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November 2012 | Volume 70 | Number 3
Teacher Evaluation: What's Fair? What's Effective?
The key driver of teacher development isn't accurate measurement of teachers' performance. It's guidance on exactly how to improve.
Michelle is a first-year English teacher at Vailsburg Middle School, a public school in Newark, New Jersey. Michelle is dedicated, caring, energetic, and insightful—exactly the sort of person we want to keep in our profession.
This year, I had the chance to watch Michelle and her principal, Serena Savarirayan, meet for their weekly debriefing of Michelle's teaching. Serena began by praising Michelle's progress toward the goal they'd set at the last meeting—adding more wait time after asking challenging vocabulary questions. As she spoke, Serena updated the "Progress Toward Goals" section of the spreadsheet she uses to track her observations, noting that Michelle was progressing toward this target.
The focus then shifted. During her most recent 15-minute visit to Michelle's class, Serena had noticed that when Michelle solicited a whole-class choral response for a grammar question, several students did not participate. To address this, the pair identified specific responses Michelle could have made in the situation. Then Michelle and Serena did something different. Serena pretended to be a recalcitrant student and Michelle practiced moving closer and giving a quick nonverbal correction to bring Serena into the class chant. Finally, the two recorded "full participation in choral response" as the next key goal and planned to follow up later in the week.
In U.S. schools today, the kind of feedback Serena gave Michelle is unusual. With a more traditional approach, Serena's feedback would have taken the form of annual or semiannual evaluations. She and other school leaders might have spent months selecting and mastering an elaborate rubric for teacher assessment. Serena would have worked to "norm" her judgments and ensure that in each of many categories she could distinguish mastery from proficient from working toward. When the time came to observe Michelle, Serena might have spent an hour in her class, recording each detail exhaustively. From this recording, she'd have completed the comprehensive rubric, taking care to grade Michelle accurately and fairly. Finally, Serena would have pored over the rubric in detail with Michelle, explaining this summative snapshot to her rookie teacher.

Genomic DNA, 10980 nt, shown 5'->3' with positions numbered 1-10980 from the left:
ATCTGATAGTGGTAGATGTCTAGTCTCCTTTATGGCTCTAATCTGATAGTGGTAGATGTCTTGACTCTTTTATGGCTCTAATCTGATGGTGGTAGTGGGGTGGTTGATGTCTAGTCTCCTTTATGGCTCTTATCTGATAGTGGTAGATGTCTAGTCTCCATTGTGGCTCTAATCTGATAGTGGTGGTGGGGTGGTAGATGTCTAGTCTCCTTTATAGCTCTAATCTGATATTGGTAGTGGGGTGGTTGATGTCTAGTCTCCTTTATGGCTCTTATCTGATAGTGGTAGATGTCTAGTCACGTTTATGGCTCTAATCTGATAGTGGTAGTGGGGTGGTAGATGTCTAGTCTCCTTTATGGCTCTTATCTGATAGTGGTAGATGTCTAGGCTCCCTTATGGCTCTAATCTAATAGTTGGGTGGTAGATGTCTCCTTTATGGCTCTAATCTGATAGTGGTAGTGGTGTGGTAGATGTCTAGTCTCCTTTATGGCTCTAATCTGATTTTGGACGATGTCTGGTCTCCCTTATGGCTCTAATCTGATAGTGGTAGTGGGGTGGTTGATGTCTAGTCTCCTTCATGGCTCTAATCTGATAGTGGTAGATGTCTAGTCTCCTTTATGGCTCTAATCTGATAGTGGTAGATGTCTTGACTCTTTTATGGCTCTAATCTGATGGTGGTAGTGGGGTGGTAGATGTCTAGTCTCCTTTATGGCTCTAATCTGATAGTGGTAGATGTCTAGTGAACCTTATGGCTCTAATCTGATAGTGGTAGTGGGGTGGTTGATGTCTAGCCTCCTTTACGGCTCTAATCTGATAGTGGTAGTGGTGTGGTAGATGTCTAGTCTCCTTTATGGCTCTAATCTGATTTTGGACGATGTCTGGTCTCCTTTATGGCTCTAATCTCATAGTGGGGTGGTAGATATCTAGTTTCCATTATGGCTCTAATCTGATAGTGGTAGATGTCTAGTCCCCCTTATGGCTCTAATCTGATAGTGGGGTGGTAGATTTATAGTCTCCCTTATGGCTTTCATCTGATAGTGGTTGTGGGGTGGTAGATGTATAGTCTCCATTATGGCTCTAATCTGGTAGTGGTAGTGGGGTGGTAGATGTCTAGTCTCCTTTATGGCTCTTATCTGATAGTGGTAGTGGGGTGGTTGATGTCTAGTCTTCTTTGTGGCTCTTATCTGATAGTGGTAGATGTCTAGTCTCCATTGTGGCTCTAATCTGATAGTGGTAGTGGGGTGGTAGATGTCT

The key question is, Would Serena have been better off using this traditional approach? More important, would Michelle have been better served? Many would say yes. The move toward sharpening our ability to evaluate teachers has gathered steam lately. In part, this stems from the work of talented education experts, who've proposed what a comprehensive rubric of teaching practice should include. Robert Marzano and his colleagues focus on 41 key strategies (Marzano, Frontier, & Livingston, 2011). Charlotte Danielson (2002) has suggested a framework for good teaching that encompasses a whopping 76 criteria. These rubrics and guides mark important steps in determining what makes teachers effective in the classroom.
But is this approach to teacher observation effective? Will a new teacher develop more powerfully because of normed evaluation criteria? It seems unlikely. No doubt a comprehensive rubric would give Michelle an interesting snapshot of her class and her teaching. But with 30, 40, or even 70 areas to consider, how would she know where to focus her efforts to improve?
Moreover, it's likely that any criteria-based observation of Michelle would occur toward the end of the school year. With summer approaching, she'd have little chance to put any changes into place until the next school year. And she might not know whether she was on the right track until months later, when Serena completed the rubric again. If the goal of evaluation is to grow great teachers to drive student excellence, the traditional model has failed.
Conventional teacher feedback and evaluation is based on a flawed assumption: that accurate measurement of teaching is the central goal of teacher evaluation. I call this the scoreboard model—the belief that if we grade our teachers in a truly comprehensive way, we'll drive student learning. Get the score right, and positive results will follow.